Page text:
ORANGE COUNTY IN BANKRUPTCY : Daxon Calls for Selling Off Assets, More Privatizing : Recovery: Acting treasurer's list of options, drawn up at supervisors' request, pointedly doesn't include raising taxes.


Acting Treasurer Thomas E. Daxon has suggested that Orange County sell major assets such as John Wayne Airport, privatize some of its services and make annual budget cuts to recover from its unprecedented financial crisis.

Daxon presented a preliminary list of $1.6 billion in cost-saving and revenue-raising options to the Board of Supervisors this week--options that do not include raising taxes.

"I think clearly there was interest on the part of supervisors to find options that would not require a tax increase and would minimize the pain as much as possible," Daxon said Friday.

The treasurer said the list of options are still being researched in detail and are not ready to be formally presented. He said the goal is to come up with feasible alternatives to tax increases, which some business leaders say will be needed for county's economic recovery.

"I cannot guarantee that we cannot get out of this without raising taxes," Daxon said. "But there are other things to look at that may get us out of this. We need to look at every single possibility."

The list of Daxon's one-time money-generating options includes:

* Selling John Wayne Airport for $400 million.

* Selling county landfills and waste-management operations for $800 million.

* Enacting $200 million worth of pension reform, possibly by devising a new system. No specifics were provided.

* Selling $120 million worth of county-owned land.

* Making $15 million in scheduled cuts in April instead of July.

The options also include a number of budget-cutting measures that would save the county money on an annual basis.

They include: the privatization of $25 million worth of county services such as paramedics, a 12% reduction of spending by each county agency to save $70 million; and the elimination of $30 million worth of unspecified, one-time expenditures.

Supervisors on Friday praised some of Daxon's ideas, although none of the suggested options appeared to come as much of a surprise.

"We'll certainly take a look at these numbers,' said Supervisor Gaddi H. Vasquez, the board's chairman. "As far as the categories he describes in his options, that is not new. But, the amounts vary a little bit. . . . He's on the higher end of some of the numbers. It's good news if the numbers are accurate."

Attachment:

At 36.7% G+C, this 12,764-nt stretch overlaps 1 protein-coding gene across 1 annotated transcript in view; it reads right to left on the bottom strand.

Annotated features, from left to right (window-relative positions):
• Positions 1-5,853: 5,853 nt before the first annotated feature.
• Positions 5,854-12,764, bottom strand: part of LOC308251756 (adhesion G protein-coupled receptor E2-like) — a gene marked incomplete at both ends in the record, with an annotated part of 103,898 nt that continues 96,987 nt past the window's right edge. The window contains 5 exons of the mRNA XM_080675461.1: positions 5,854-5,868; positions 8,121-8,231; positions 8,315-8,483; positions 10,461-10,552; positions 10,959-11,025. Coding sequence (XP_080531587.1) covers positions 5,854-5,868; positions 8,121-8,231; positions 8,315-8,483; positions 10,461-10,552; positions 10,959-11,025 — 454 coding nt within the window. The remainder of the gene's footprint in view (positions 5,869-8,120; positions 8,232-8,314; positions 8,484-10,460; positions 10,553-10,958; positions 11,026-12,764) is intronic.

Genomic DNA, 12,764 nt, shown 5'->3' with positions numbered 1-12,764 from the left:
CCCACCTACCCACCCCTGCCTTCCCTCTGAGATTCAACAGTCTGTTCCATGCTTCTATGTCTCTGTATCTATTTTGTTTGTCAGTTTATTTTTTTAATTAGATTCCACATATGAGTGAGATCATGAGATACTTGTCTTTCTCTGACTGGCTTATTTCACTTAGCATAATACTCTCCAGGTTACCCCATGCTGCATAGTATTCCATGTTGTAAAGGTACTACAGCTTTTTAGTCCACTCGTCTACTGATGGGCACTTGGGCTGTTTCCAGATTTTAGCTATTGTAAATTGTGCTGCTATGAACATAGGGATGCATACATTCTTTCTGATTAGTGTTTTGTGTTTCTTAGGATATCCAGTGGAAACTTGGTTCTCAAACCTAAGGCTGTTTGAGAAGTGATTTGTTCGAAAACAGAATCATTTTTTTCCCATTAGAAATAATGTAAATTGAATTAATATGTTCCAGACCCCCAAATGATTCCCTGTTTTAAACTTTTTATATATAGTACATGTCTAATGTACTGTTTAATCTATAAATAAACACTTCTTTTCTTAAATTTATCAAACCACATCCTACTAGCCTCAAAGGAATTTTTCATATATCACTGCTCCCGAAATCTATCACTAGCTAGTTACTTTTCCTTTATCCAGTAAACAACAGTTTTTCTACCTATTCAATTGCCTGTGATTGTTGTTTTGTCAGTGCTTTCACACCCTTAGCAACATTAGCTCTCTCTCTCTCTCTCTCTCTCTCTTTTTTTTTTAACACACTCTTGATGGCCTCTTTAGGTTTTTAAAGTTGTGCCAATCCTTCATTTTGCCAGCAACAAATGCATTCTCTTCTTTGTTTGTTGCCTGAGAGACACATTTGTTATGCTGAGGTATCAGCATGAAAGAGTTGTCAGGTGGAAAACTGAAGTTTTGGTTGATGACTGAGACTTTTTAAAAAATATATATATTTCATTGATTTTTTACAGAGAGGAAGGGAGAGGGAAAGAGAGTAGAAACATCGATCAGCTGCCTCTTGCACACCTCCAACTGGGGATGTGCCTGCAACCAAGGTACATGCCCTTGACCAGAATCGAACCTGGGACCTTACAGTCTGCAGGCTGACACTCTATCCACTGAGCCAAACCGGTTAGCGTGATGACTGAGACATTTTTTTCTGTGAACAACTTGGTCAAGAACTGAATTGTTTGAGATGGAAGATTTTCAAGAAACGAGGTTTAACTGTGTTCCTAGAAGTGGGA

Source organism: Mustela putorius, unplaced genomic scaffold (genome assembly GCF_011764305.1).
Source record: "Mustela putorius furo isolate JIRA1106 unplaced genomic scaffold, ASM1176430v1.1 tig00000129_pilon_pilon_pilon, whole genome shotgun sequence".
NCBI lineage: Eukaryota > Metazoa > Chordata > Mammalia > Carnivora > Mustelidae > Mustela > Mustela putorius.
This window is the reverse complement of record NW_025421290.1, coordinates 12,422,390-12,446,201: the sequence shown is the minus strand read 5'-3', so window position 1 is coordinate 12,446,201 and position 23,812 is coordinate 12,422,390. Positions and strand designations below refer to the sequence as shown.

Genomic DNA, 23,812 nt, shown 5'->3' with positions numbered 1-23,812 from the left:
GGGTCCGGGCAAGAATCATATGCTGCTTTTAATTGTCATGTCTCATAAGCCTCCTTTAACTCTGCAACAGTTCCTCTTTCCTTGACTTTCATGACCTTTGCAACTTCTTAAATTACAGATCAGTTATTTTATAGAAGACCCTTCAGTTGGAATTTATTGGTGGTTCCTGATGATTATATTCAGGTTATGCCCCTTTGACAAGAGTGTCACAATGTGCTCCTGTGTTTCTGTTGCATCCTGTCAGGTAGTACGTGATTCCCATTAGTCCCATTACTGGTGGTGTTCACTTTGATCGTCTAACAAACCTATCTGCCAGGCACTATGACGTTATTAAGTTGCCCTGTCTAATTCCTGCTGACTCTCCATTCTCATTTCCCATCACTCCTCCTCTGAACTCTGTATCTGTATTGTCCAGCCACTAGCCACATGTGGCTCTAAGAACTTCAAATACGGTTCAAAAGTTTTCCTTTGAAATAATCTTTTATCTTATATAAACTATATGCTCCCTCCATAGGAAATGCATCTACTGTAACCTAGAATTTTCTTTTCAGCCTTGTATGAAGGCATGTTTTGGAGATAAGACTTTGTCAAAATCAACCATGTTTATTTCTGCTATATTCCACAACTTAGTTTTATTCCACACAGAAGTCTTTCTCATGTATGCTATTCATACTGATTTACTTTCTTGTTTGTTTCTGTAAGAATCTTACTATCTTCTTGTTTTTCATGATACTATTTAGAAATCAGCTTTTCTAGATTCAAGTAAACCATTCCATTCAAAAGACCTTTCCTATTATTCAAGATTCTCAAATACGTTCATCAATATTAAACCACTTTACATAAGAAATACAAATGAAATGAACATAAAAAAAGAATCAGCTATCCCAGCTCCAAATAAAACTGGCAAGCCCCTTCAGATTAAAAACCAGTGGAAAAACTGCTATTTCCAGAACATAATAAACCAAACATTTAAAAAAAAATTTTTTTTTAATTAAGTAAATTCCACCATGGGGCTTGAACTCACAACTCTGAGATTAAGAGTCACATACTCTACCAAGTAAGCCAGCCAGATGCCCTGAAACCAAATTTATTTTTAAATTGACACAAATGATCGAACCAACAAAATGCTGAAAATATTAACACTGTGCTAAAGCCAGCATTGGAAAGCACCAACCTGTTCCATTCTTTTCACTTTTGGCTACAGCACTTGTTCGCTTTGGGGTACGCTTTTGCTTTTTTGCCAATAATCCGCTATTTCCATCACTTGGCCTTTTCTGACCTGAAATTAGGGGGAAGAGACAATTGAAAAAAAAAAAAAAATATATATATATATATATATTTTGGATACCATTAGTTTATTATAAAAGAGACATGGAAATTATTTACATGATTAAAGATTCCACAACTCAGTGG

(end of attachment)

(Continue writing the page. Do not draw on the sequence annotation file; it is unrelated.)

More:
Supervisor Marian Bergeson said, "I think our acting treasurer has come up with a proposal that is very feasible and one that will be considered and very likely implemented. I think everything should be on the table."

Bergeson said that the county will need to first act upon options that will result in immediate cash flow--and that top priority should be placed on options requiring the least amount of legislative change.

"We have to be extremely cautious and have good data in order to make these decisions," Bergeson said. "We want to make certain that whatever we do is in the long-term, best interests of the county."

Said Supervisor Jim Silva, "(Daxon's proposals) have some merit and some of them will be implemented in the very near future."

Supervisor Roger R. Stanton said Friday that he had not yet studied Daxon's proposals in depth but said he was not in favor of any "across-the-board kinds of things that are not rational."

"I think we need to look at each option individually and decide if we should or should not do it," Stanton said.

Daxon stressed that the list is preliminary and that the options were researched at the request of the supervisors.

"It is not my role in any sense to make the final decision," Daxon said. "I am not in any shape or form trying to usurp their authority. I am responding to their requests."

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